Book Reviews - In the light of the ancients
by Satish Purohit
Do readers really need yet another treasury/anthology of ‘Indian Wisdom’? I read this one and decided that they definitely do. This book reminds me how taking a few steps backwards is a good way to replenish one’s energies for struggles of the future. Karan Singh, the anthologist of this treasury, with his background as a spiritualist and scholar, has ensured that texts from all major voices in the Indian dharmic traditions like Jainism, Buddhism, Saivism and Sikhism are represented here, as are perspectives from the great Semitic streams of Islam and Christianity. The book closes with selections from recent voices like Jawaharlal Nehru, Osho and J Krishnamurti and poets like Mirza Ghalib, Muhammad Iqbal and Kalidasa.
The first section entitled Vedanta has a beautiful Hymn to the Earth from the Vedas that could well serve as an anthem for a deep ecologist. "O purifier, may we not injure thy vitals or/ thy heart."
The second part of the book called The Great Revolts offer some priceless gems from Jaina and Buddhist thought. Here are lines from the Jain sub-section on living a moral life.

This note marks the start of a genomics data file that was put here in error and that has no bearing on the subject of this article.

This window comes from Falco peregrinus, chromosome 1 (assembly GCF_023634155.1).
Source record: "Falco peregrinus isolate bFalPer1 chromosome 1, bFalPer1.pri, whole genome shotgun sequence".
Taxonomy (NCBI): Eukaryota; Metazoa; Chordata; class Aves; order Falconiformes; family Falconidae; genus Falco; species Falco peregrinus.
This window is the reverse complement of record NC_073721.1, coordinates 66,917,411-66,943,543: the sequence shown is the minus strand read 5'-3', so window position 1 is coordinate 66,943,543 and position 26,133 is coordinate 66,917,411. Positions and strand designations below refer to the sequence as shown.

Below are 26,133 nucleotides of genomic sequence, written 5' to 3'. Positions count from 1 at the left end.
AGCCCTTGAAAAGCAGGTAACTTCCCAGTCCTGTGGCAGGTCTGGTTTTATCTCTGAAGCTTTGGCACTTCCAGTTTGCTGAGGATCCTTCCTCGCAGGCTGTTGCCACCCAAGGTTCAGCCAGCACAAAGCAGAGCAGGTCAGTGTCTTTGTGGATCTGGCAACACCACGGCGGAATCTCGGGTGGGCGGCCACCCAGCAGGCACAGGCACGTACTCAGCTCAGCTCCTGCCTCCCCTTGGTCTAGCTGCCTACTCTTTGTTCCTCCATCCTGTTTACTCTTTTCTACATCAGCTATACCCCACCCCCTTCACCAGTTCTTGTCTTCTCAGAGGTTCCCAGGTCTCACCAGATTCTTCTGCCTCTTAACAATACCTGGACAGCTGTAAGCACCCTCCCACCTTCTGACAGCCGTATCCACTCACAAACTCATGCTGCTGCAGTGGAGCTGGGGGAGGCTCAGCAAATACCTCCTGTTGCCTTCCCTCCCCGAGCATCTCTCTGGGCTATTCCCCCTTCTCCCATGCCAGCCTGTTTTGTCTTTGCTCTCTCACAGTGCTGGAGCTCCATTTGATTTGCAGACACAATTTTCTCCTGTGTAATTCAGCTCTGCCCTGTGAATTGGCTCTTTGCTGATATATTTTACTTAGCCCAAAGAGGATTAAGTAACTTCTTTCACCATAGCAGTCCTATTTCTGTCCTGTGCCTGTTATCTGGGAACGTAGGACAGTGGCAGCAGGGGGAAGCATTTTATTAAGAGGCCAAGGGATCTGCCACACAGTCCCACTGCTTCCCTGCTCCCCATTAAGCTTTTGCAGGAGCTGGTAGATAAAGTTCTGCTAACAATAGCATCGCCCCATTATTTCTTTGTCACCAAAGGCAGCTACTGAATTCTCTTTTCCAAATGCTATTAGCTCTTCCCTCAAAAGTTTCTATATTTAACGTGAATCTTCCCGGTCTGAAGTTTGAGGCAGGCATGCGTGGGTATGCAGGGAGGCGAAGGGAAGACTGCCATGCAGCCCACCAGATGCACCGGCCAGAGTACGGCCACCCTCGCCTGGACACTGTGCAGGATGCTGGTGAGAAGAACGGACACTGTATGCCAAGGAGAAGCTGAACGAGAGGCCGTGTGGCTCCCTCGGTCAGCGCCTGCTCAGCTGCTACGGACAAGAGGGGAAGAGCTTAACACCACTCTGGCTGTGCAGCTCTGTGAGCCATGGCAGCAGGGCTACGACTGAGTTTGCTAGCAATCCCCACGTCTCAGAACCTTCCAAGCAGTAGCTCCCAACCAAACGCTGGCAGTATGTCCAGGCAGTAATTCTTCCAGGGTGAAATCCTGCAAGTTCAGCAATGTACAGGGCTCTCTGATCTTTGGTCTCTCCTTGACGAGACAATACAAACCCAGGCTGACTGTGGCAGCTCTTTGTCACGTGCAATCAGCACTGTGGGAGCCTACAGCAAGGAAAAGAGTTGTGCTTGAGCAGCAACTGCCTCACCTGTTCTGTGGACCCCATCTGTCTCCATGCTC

"Only those rich men are truly wealthy
Who relieve the need of their neighbours" The Buddhist section has an edict that was etched on rock on orders of Emperor Ashoka. It declares, "Contact (between religions) is good. One should listen to and respect doctrine professed by others." The book turns after this with excerpts from the Bhagavad Gita, and selections from the Vaishnava and Shaiva acharyas who worshipped God as a personality with name and form. The section entitled To The Formless One reels out works of Sufi thinkers like Shaikh Nizamuddin Aulia and Dara Shikoh. Some 20 pages are dedicated to the works of the Sikh Gurus. Here are lines from Guru Gobind Singh’s prayer taken from the Candi Caritr.
"Let me never shun a righteous task,
Let me be fearless when I go into battle."
The book ends with passages from the works of relatively recent thinkers like Sri Aurobindo, making the book, in conclusion, an excellent overview of the rich wisdom traditions of India.
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